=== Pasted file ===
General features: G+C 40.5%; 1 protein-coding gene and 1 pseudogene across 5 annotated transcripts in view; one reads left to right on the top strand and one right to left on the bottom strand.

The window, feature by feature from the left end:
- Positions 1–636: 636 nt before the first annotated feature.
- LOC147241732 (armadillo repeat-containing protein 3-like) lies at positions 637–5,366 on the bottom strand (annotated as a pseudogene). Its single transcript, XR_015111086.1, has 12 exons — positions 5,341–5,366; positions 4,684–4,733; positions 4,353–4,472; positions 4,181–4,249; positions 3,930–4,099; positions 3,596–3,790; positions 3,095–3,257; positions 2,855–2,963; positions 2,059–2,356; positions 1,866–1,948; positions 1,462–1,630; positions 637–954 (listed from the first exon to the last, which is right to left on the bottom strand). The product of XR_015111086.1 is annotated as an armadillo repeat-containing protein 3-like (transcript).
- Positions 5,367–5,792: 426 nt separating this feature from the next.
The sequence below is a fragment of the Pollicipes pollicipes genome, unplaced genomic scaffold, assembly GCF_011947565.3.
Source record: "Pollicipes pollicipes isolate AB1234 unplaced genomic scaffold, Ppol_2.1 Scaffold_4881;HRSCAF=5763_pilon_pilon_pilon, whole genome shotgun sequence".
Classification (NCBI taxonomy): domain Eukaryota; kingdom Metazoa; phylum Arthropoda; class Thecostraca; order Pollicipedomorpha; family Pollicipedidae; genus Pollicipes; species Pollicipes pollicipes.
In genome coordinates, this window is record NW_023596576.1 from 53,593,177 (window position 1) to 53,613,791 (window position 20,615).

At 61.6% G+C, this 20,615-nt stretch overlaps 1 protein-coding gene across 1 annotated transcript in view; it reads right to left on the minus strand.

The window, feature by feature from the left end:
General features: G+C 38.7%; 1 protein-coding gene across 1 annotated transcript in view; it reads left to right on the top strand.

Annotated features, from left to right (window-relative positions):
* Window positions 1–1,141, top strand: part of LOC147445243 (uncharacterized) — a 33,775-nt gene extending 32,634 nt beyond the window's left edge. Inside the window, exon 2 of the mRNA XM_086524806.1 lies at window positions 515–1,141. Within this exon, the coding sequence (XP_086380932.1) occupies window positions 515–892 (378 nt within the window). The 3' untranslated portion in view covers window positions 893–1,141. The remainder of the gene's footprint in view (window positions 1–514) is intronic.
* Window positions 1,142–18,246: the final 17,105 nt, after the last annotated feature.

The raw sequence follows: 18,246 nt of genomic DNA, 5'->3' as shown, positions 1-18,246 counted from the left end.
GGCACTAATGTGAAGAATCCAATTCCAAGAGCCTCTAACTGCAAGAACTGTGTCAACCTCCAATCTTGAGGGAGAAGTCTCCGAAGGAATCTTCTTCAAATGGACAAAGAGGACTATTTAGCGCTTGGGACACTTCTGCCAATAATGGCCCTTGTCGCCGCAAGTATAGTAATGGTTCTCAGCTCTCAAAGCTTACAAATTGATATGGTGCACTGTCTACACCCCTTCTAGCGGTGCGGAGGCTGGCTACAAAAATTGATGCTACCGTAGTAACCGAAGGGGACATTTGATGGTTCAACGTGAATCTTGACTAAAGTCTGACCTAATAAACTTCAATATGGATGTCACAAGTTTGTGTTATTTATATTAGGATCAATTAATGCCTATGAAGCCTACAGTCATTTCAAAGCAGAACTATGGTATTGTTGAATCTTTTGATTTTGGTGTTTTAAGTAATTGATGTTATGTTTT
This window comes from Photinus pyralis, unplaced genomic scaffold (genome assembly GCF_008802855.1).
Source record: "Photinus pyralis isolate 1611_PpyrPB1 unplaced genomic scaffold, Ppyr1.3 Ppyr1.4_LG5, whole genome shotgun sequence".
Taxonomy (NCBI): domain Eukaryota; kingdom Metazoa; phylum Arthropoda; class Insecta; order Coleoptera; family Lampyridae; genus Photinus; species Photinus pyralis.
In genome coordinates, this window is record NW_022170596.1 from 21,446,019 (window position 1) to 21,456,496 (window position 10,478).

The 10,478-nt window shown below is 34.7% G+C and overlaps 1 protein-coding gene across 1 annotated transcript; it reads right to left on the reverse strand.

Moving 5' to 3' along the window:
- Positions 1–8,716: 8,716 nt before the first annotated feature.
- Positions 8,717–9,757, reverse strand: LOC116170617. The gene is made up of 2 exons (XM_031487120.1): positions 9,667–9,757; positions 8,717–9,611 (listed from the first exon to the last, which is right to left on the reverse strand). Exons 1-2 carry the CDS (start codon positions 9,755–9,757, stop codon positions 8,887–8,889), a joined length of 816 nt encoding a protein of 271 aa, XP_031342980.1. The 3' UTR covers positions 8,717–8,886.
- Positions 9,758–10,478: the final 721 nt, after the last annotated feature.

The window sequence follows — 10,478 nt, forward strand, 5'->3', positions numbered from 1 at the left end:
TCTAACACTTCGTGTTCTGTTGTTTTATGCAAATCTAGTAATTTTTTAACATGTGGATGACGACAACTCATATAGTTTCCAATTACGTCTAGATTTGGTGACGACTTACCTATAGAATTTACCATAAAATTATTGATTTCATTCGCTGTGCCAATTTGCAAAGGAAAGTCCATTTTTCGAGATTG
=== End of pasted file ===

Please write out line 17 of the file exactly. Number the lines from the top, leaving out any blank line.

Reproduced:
GGCACTAATGTGAAGAATCCAATTCCAAGAGCCTCTAACTGCAAGAACTGTGTCAACCTCCAATCTTGAGGGAGAAGTCTCCGAAGGAATCTTCTTCAAATGGACAAAGAGGACTATTTAGCGCTTGGGACACTTCTGCCAATAATGGCCCTTGTCGCCGCAAGTATAGTAATGGTTCTCAGCTCTCAAAGCTTACAAATTGATATGGTGCACTGTCTACACCCCTTCTAGCGGTGCGGAGGCTGGCTACAAAAATTGATGCTACCGTAGTAACCGAAGGGGACATTTGATGGTTCAACGTGAATCTTGACTAAAGTCTGACCTAATAAACTTCAATATGGATGTCACAAGTTTGTGTTATTTATATTAGGATCAATTAATGCCTATGAAGCCTACAGTCATTTCAAAGCAGAACTATGGTATTGTTGAATCTTTTGATTTTGGTGTTTTAAGTAATTGATGTTATGTTTT